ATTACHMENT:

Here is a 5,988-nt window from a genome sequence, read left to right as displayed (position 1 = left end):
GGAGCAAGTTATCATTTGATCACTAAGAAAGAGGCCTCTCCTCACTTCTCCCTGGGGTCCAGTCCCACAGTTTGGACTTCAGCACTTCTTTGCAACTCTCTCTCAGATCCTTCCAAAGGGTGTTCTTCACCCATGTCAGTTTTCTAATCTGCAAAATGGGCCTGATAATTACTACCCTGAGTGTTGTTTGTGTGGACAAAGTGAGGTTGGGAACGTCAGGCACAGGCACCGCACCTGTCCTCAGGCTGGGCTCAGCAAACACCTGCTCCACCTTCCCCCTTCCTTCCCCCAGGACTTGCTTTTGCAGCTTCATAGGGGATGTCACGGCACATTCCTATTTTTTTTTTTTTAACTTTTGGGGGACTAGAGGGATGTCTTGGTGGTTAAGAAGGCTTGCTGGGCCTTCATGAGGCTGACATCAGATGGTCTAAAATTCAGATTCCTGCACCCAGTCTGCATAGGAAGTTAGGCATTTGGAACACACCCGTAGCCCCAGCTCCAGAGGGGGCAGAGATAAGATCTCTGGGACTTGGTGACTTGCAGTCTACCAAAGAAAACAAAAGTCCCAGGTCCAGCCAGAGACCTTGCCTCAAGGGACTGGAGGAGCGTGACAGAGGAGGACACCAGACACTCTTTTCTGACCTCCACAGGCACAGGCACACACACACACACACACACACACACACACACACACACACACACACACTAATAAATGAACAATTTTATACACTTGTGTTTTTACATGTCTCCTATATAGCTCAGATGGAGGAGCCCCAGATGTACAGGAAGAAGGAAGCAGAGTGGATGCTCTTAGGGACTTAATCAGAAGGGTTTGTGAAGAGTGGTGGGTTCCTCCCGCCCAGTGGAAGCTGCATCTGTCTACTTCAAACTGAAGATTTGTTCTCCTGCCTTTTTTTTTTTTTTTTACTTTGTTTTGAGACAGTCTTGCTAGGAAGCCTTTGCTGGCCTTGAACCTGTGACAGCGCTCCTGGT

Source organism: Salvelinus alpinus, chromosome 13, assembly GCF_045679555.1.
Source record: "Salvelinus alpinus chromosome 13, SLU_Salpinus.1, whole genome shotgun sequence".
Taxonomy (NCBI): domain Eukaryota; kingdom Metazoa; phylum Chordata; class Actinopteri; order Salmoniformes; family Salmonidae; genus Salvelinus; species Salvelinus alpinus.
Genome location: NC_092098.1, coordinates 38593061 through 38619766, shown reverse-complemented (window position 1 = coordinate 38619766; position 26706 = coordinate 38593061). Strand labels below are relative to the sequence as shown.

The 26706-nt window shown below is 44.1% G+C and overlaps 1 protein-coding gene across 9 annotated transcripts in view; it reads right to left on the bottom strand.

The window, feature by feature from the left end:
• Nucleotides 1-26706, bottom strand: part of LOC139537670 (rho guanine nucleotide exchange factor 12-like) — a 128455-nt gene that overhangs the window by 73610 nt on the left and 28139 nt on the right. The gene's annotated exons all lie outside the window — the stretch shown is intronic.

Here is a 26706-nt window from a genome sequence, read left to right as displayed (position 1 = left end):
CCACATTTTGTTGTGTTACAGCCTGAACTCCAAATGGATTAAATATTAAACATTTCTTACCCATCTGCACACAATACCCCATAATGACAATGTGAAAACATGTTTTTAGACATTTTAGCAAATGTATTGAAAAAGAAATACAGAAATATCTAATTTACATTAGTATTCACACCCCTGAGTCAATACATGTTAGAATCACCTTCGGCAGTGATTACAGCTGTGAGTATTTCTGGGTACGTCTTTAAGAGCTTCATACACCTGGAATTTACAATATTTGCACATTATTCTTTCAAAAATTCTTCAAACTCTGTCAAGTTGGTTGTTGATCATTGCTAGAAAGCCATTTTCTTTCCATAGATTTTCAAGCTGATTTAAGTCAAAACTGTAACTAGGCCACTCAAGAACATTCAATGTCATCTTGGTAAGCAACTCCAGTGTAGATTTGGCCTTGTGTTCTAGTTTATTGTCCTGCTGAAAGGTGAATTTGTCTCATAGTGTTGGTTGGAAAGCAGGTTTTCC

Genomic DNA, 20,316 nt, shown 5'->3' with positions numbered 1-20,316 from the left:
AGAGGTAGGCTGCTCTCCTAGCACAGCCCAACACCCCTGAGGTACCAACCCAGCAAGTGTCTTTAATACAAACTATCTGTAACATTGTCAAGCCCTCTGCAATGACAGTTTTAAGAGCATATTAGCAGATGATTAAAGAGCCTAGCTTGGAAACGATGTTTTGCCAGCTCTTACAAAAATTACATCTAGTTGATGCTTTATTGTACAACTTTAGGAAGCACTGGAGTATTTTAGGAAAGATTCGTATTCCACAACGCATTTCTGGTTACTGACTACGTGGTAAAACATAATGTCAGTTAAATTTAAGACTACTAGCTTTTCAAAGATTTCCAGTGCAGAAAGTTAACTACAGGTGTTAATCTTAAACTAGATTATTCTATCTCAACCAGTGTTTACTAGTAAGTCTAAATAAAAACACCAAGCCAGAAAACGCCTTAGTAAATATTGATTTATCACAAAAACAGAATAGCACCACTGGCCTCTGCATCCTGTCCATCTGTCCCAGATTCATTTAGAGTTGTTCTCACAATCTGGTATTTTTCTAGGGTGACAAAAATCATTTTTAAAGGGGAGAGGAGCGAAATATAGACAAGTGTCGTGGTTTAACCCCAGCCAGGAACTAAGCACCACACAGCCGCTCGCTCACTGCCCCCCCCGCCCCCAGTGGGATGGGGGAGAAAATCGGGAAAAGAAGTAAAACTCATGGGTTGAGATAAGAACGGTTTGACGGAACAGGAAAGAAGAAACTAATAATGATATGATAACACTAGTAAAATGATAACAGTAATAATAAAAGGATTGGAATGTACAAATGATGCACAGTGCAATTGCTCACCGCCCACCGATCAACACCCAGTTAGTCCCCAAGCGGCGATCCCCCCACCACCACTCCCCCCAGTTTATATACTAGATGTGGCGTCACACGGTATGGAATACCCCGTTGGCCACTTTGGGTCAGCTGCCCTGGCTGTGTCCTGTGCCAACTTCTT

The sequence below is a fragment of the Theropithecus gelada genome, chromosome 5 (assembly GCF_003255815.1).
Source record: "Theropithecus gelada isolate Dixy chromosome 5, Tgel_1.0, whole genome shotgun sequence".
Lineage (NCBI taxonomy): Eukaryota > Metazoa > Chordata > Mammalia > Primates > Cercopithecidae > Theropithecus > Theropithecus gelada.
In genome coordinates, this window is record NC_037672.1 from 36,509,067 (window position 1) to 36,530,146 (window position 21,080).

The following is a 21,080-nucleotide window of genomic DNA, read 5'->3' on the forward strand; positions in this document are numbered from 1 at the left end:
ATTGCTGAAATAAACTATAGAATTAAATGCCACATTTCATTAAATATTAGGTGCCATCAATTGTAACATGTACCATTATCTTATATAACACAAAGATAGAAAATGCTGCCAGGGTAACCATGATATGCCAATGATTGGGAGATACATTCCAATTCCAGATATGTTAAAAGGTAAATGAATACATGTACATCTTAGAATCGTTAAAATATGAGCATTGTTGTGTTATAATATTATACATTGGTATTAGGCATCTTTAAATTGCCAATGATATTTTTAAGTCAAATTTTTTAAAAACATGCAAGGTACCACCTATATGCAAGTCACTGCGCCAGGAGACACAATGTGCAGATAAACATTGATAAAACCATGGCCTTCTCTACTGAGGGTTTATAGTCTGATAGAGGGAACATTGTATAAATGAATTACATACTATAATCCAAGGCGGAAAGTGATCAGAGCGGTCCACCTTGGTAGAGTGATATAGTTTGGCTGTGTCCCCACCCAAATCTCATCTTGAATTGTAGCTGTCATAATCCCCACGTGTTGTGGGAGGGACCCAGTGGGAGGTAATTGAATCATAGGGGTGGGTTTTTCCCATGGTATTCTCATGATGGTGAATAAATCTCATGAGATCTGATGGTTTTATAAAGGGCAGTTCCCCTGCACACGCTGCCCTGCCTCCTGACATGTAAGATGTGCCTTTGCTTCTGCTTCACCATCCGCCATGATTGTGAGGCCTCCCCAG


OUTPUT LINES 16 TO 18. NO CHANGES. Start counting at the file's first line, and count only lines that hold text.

Lineage (NCBI taxonomy): Eukaryota > Metazoa > Chordata > Mammalia > Primates > Cercopithecidae > Theropithecus > Theropithecus gelada.
In genome coordinates, this window is record NC_037672.1 from 36,509,067 (window position 1) to 36,530,146 (window position 21,080).

The following is a 21,080-nucleotide window of genomic DNA, read 5'->3' on the forward strand; positions in this document are numbered from 1 at the left end: